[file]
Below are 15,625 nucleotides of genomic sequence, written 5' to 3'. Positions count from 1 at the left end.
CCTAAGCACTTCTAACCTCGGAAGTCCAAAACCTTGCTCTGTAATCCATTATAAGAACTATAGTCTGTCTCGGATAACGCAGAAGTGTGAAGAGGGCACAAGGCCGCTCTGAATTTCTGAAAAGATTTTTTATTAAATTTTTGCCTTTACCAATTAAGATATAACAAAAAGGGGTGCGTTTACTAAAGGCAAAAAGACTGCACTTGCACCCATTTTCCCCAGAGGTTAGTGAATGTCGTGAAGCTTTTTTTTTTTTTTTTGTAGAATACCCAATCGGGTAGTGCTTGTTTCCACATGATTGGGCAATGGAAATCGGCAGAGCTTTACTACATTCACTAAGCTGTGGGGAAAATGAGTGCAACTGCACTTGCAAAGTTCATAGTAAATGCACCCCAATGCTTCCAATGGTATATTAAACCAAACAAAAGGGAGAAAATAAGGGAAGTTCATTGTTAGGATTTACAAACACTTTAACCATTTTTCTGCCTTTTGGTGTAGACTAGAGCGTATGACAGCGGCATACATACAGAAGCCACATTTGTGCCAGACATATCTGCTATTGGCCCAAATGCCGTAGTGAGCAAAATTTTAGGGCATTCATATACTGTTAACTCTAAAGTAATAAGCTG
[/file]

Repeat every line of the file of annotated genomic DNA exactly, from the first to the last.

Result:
Below are 15,625 nucleotides of genomic sequence, written 5' to 3'. Positions count from 1 at the left end.
CCTAAGCACTTCTAACCTCGGAAGTCCAAAACCTTGCTCTGTAATCCATTATAAGAACTATAGTCTGTCTCGGATAACGCAGAAGTGTGAAGAGGGCACAAGGCCGCTCTGAATTTCTGAAAAGATTTTTTATTAAATTTTTGCCTTTACCAATTAAGATATAACAAAAAGGGGTGCGTTTACTAAAGGCAAAAAGACTGCACTTGCACCCATTTTCCCCAGAGGTTAGTGAATGTCGTGAAGCTTTTTTTTTTTTTTTTGTAGAATACCCAATCGGGTAGTGCTTGTTTCCACATGATTGGGCAATGGAAATCGGCAGAGCTTTACTACATTCACTAAGCTGTGGGGAAAATGAGTGCAACTGCACTTGCAAAGTTCATAGTAAATGCACCCCAATGCTTCCAATGGTATATTAAACCAAACAAAAGGGAGAAAATAAGGGAAGTTCATTGTTAGGATTTACAAACACTTTAACCATTTTTCTGCCTTTTGGTGTAGACTAGAGCGTATGACAGCGGCATACATACAGAAGCCACATTTGTGCCAGACATATCTGCTATTGGCCCAAATGCCGTAGTGAGCAAAATTTTAGGGCATTCATATACTGTTAACTCTAAAGTAATAAGCTG